DylanB
Post 7

If you have baked bread and you need to cover it to keep bugs from lighting on it, do you have to wait until it is absolutely cold to cover it, or can you just wait until it is warm instead of hot? I have gnats in my house, and they seem to be attracted to bread. I'm almost afraid to wait too long to cover it up, but I don't want mold to grow on it, either.

Perdido
Post 6

Bread is extremely porous. This lets mold spread throughout it really easily. If I see one spot of mold, I toss the whole loaf.

healthy4life
Post 5

Mold resulted in the death of lots of people centuries ago. I have read that the Salem witch trials were a result of the bizarre behavior of people who had eaten moldy bread.

The mold made them foam at the mouth, dance wildly, and hallucinate, among other things. They appeared to be possessed, so the public freaked out and ordered them to be killed.

Some of them probably died anyway as a result of mold poisoning. So, I think that moldy bread is nothing to take a chance on.

anon267067
Post 4

I really wouldn't worry about hard cheeses and mold. Look up how cheese is made.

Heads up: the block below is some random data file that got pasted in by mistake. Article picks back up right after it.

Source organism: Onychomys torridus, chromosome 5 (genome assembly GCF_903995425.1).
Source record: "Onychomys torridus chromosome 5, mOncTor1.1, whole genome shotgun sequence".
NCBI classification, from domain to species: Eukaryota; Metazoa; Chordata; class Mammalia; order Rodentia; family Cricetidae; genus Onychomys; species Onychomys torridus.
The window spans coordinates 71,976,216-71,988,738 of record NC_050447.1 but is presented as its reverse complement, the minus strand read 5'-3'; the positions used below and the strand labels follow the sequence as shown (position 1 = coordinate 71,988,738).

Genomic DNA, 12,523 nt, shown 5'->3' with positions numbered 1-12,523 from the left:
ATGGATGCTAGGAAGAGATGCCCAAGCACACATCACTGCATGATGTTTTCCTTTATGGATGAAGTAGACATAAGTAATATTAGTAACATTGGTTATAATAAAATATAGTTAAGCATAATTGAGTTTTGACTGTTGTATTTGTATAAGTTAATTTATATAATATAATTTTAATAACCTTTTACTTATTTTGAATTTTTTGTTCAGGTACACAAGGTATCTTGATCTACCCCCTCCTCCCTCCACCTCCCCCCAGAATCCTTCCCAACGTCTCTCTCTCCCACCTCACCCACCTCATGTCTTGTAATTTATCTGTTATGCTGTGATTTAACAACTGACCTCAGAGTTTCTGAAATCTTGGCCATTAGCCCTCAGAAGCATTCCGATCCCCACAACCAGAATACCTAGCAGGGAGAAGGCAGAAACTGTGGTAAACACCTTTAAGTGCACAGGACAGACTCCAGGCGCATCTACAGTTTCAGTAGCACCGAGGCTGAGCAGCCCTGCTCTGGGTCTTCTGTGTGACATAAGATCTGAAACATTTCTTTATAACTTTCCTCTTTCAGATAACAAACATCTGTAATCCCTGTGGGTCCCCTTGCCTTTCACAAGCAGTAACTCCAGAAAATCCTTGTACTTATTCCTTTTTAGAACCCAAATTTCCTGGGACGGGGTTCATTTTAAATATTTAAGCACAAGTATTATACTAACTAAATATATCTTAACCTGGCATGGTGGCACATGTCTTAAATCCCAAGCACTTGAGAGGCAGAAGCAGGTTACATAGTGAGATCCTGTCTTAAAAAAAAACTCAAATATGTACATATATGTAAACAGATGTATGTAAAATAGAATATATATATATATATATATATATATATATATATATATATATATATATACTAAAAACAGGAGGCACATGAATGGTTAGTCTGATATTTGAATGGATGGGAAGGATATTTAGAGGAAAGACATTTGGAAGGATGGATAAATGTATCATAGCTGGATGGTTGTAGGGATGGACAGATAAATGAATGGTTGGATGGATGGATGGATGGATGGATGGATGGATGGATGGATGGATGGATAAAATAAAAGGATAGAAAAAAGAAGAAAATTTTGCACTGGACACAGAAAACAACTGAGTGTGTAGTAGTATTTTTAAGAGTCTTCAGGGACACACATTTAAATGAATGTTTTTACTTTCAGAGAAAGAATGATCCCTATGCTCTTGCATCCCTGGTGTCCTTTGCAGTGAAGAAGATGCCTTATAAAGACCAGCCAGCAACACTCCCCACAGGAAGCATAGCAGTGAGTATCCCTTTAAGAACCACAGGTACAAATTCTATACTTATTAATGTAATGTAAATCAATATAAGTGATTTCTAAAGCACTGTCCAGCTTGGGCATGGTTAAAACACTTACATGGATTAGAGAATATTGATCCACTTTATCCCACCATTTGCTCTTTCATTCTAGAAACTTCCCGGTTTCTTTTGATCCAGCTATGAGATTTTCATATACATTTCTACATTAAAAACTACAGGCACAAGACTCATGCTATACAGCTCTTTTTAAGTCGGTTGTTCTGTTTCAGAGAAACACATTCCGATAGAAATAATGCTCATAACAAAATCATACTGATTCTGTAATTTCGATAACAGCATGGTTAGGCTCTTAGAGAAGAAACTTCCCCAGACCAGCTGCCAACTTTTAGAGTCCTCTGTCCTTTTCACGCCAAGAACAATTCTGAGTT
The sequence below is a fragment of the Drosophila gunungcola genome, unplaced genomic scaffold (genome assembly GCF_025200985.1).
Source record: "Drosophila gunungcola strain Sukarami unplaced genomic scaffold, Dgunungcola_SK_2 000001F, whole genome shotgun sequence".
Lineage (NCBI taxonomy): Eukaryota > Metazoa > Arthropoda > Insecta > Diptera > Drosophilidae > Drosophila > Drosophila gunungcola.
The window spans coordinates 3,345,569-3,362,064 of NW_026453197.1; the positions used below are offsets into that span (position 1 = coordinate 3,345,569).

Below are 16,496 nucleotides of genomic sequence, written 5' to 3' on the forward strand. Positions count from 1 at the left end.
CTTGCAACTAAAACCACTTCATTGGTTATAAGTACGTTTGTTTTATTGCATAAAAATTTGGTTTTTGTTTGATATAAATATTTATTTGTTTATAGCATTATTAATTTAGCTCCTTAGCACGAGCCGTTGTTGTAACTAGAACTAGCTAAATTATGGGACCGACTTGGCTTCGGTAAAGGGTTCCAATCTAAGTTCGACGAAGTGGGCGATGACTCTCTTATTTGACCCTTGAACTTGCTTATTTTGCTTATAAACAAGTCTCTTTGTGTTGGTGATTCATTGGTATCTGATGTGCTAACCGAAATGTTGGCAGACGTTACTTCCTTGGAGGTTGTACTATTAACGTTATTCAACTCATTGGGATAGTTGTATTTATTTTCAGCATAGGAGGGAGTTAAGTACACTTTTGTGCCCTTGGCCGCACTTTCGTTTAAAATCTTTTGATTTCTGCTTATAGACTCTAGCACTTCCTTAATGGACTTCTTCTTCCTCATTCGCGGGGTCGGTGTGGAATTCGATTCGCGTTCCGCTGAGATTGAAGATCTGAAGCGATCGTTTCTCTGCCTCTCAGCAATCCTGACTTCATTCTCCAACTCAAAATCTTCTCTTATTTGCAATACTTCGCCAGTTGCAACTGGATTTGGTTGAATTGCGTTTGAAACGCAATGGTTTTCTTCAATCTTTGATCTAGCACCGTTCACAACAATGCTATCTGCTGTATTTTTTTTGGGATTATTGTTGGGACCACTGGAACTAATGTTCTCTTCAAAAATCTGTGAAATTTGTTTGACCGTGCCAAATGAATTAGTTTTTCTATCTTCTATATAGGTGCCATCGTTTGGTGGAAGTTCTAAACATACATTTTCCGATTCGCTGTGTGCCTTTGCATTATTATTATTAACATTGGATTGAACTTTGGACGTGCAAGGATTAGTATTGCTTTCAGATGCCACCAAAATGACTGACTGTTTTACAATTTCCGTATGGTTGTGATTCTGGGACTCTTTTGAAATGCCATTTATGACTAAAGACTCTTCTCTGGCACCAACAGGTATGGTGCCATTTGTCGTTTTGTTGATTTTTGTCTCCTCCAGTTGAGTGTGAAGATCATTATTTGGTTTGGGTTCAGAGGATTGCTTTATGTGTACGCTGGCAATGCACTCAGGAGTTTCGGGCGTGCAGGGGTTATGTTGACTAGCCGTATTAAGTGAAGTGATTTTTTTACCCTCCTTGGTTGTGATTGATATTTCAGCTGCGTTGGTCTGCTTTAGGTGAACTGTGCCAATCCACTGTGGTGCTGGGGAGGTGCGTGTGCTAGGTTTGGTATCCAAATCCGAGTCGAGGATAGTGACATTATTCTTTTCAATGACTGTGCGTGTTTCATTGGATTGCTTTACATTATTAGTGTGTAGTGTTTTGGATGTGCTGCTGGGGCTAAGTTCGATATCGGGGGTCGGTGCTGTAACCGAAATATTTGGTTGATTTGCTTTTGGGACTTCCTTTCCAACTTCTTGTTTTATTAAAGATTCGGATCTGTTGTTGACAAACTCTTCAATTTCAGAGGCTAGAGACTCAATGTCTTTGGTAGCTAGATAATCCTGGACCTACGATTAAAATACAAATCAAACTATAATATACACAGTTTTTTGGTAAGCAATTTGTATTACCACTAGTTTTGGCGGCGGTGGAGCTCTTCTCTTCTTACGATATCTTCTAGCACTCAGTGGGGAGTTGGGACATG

StreamFinder
Post 3

So how long exactly can you wait to eat something like moldy bread and cheese before it becomes dangerous?

See, I've always just pinched off the moldy parts and thrown them away, and then gone ahead and eaten the bread, cheese, etc.

Is that bad? I've never gotten sick off of it, so I thought that I would be OK, but after reading this I'm a little less sure.

Can you tell me a little more about this topic, specifically what colors and shapes of mold are the most dangerous, and which ones I can go ahead and just pinch off?

Thanks!

googlefanz
Post 2

Can you tell me under what humidity conditions will bread turn moldy most rapidly? I am thinking about doing a moldy bread science project that sees how different kinds of bread grow different kinds of mold, which ones mold the fastest, etc.

I only have three weeks to do it though (I left the whole thing a little late), so can you tell me what the best tips are for making bread get moldy quickly?

I am going out today to buy ten loaves, so I hope that I can get an answer soon -- thanks!

CopperPipe
Post 1

Ha! Fantastic first sentence. Also very true. I really like how you added a lot more information about it though.

I never even really thought about how many different kinds of bread mold there were, and how they could affect people.

Now the next time I see bread getting moldy, I will definitely be thinking of this article, and remember the moldy bread safety tips I learned here.

Thanks for the information!